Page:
Peter Chiarelli speaks on the Cooke non-suspension


This isn’t going away anytime soon so we might as well keep covering

In the wake of the non-suspension news surrounding the Matt
Cooke hit, as well as the news that the NHL GM’s have proposed rule
changes that would make such hits illegal, players and coaches around
the NHL are weighing in with their thoughts on the situation.

Bruins general manager Peter Chiarelli, no doubt one of the most
outspoken in this week’s meetings, had some very choice words during a
conference call yesterday.

“I was bewildered that there wasn’t a penalty called.

“There’s no reason to believe [the league] is targeting us. We can go
and look at other teams and see what infractions have happened to other
teams. You’ll have the same or close to the same as far as major
penalties and injuries that have been caused. I have no reason to
believe [the NHL] is targeting us.

momentum that’s been building since the Richards/Booth hit. I felt if
they set aside the existing parameters that there wouldn’t a compromise
to the [discipline] system.

“I’m really disappointed. What’s fair? There’s no due process. I got
there Sunday night and I was speaking to Collie and his staff right up
until when I left [Wednesday] at noon. I was heard if that’s part of
fairness, and I guess there was an element of fairness there.”

Obviously there’s some emotions involved on the Bruins side, as Cooke
is still playing and Savard is at home with the lights off and the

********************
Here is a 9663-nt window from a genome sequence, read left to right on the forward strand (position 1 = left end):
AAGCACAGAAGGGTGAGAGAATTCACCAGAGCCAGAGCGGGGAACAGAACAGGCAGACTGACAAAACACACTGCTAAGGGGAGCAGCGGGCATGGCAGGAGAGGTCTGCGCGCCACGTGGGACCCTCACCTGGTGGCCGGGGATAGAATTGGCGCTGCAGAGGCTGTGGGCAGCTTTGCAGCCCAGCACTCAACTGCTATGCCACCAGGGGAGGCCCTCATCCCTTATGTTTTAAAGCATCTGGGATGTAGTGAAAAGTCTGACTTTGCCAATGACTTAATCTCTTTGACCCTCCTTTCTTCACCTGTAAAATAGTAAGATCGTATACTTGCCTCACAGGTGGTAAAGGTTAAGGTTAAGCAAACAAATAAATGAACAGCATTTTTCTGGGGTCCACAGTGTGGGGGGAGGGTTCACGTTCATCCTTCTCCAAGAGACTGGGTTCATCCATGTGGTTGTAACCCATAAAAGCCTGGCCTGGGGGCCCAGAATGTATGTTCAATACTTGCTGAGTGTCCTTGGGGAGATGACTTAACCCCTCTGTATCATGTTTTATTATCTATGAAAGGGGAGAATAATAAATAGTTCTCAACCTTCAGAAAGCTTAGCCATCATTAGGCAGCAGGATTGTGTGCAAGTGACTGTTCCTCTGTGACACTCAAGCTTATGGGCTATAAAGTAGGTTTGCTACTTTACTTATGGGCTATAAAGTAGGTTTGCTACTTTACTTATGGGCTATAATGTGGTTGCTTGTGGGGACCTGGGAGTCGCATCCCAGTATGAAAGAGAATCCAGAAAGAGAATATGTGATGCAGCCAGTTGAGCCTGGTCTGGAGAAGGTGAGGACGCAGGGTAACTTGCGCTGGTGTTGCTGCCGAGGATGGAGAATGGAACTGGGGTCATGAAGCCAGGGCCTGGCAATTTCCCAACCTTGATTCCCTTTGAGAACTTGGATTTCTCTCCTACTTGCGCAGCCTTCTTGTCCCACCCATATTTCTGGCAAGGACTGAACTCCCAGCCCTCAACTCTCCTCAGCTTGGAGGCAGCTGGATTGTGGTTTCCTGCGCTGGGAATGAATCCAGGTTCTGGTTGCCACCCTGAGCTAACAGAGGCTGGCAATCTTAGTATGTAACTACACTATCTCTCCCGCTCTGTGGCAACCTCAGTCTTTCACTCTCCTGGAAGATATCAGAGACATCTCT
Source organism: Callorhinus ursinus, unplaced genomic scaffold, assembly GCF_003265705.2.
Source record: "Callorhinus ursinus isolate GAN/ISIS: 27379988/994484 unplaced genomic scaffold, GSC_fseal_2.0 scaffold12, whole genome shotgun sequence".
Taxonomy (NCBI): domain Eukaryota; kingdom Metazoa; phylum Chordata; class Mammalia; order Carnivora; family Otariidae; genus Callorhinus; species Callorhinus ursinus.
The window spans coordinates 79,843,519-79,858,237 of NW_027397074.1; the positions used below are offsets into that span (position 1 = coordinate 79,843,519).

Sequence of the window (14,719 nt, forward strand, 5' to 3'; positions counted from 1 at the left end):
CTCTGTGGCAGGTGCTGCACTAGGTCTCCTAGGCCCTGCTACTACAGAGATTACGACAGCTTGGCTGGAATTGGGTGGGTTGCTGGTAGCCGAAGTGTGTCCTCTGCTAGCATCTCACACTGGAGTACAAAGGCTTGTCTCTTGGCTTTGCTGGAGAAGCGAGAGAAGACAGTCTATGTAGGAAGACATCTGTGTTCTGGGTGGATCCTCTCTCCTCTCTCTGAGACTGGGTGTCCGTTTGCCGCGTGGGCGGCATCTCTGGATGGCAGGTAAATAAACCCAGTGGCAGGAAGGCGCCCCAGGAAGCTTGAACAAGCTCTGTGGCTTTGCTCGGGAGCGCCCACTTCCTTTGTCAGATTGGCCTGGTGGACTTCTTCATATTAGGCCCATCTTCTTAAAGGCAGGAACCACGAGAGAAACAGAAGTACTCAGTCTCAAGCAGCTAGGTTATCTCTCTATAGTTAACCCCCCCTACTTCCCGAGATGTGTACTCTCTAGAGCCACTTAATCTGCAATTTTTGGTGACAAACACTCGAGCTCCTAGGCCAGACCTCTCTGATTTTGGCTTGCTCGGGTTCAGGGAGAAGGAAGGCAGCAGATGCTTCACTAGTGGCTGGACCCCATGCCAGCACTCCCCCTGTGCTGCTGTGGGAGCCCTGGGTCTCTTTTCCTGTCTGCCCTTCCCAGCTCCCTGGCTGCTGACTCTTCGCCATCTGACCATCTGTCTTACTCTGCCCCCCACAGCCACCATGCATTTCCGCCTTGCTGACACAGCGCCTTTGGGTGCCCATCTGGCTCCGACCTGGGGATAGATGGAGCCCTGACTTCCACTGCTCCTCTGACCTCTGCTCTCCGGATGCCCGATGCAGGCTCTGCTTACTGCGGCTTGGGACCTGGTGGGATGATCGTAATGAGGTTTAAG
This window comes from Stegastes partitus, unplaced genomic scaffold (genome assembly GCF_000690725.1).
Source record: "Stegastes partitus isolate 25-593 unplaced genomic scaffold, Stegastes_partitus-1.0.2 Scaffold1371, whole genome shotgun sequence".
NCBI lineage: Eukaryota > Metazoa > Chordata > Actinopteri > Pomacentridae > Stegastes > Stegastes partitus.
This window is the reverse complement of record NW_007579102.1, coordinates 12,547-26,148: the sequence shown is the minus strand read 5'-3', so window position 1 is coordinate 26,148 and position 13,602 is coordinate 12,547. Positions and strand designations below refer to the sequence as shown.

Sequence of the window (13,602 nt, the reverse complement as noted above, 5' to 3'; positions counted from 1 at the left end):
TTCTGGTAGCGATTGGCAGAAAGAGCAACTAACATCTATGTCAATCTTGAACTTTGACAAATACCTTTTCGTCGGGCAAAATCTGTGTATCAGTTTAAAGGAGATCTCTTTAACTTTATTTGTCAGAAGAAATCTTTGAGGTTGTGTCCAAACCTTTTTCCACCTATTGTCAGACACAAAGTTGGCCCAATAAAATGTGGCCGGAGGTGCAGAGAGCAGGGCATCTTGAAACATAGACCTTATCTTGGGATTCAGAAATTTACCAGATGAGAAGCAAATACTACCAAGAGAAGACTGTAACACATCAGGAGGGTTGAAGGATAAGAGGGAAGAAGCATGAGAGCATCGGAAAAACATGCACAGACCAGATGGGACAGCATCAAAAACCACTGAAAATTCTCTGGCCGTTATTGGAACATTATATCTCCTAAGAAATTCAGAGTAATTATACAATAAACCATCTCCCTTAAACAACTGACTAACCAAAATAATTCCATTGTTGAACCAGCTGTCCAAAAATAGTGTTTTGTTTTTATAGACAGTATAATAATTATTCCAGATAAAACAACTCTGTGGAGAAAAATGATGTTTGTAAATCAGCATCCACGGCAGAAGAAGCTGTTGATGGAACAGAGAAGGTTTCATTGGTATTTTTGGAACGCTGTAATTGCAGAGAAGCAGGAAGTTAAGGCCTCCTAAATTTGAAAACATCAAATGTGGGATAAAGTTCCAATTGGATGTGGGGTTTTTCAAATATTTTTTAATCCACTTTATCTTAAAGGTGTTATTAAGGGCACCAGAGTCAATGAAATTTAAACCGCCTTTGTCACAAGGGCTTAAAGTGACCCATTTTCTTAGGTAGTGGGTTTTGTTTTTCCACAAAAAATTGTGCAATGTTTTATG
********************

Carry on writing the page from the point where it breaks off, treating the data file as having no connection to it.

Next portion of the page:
curtains drawn.

But I doubt the NHL is actively targeting any team in this situation.

It’s not as if Cooke wasn’t a repeat offender, whom the league is
always quick to come down harder on than anyone else. And while Savard
isn’t exactly a “superstar”, he’s far from a nameless player on a
small-market team. The NHL maintains they had no choice not to suspend
Cooke based on the precedent set forth earlier this season, and the
simple fact that there wasn’t a rule in place he broke.

Jason Demers tweets #FreeTorres, gets mocked

Los Angeles Kings v San Jose Sharks - Game One

Following his stunning 41-game suspension, it looks like Raffi Torres has at least one former teammate in his corner.

We haven’t yet seen how the San Jose Sharks or the NHLPA are reacting to the league’s hammer-dropping decision to punish Torres for his Torres-like hit on Jakob Silfverberg, but Jason Demers decided to put in a good word for Torres tonight.

It was a simple message: “#FreeTorres.”

Demers, now of the Dallas Stars, was once with Torres and the Sharks. (In case this post’s main image didn’t make that clear enough already.)

Perhaps this will become “a thing” at some point.

So far, it seems like it’s instead “a thing (that people are making fun of).”

… You get the idea.

The bottom line is that there are some who either a) blindly support Torres because they’re Sharks fans or b) simply think that the punishment was excessive.

The most important statement came from the Department of Player Safety, though.

Bruins list Chara on IR, for now

Zdeno Chara

Those who feel as though the Boston Bruins may rebound – John Tortorella, maybe? – likely rest some of their optimism on the back of a healthy Zdeno Chara.

It’s possible that he’s merely limping into what may otherwise be a healthy 2015-16 season, but it’s definitely looking like a slow start thanks to a lower-body injury.

The latest sign of a bumpy beginning came on Monday, as several onlookers (including’s Joe Haggerty) pointed out that Chara was listed on injured reserve.

As Haggerty notes, that move is retroactive to Sept. 24, so his status really just opens up options for the Bruins.

Still … it’s a little unsettling, isn’t it?

The Bruins likely realize that they need to transition away from their generational behemoth, but last season provided a stark suggestion that may not be ready yet. Trading Dougie Hamilton and losing Dennis Seidenberg to injury only make them more dependent on the towering 38-year-old.

This isn’t really something to panic about, yet it might leave a few extra seats open on the Bruins’ bandwagon.